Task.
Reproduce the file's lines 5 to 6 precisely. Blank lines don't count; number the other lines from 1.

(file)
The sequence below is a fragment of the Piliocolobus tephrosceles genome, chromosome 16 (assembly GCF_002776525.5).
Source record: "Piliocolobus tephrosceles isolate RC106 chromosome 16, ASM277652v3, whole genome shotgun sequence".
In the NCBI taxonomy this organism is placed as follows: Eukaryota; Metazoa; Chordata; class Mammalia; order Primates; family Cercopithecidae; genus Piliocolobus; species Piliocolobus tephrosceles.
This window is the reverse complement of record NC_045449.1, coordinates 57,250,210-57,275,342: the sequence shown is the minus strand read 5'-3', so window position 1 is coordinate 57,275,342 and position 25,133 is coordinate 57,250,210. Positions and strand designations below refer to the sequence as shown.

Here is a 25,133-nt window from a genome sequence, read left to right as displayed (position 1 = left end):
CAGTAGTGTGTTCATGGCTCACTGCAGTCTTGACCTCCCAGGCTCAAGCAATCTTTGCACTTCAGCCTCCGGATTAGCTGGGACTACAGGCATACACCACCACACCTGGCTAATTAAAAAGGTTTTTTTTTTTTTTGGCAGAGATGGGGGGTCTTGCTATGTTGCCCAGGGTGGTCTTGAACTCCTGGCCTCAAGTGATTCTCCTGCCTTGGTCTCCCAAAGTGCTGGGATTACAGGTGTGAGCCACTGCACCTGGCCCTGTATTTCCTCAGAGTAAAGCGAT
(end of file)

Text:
Here is a 25,133-nt window from a genome sequence, read left to right as displayed (position 1 = left end):
CAGTAGTGTGTTCATGGCTCACTGCAGTCTTGACCTCCCAGGCTCAAGCAATCTTTGCACTTCAGCCTCCGGATTAGCTGGGACTACAGGCATACACCACCACACCTGGCTAATTAAAAAGGTTTTTTTTTTTTTTGGCAGAGATGGGGGGTCTTGCTATGTTGCCCAGGGTGGTCTTGAACTCCTGGCCTCAAGTGATTCTCCTGCCTTGGTCTCCCAAAGTGCTGGGATTACAGGTGTGAGCCACTGCACCTGGCCCTGTATTTCCTCAGAGTAAAGCGAT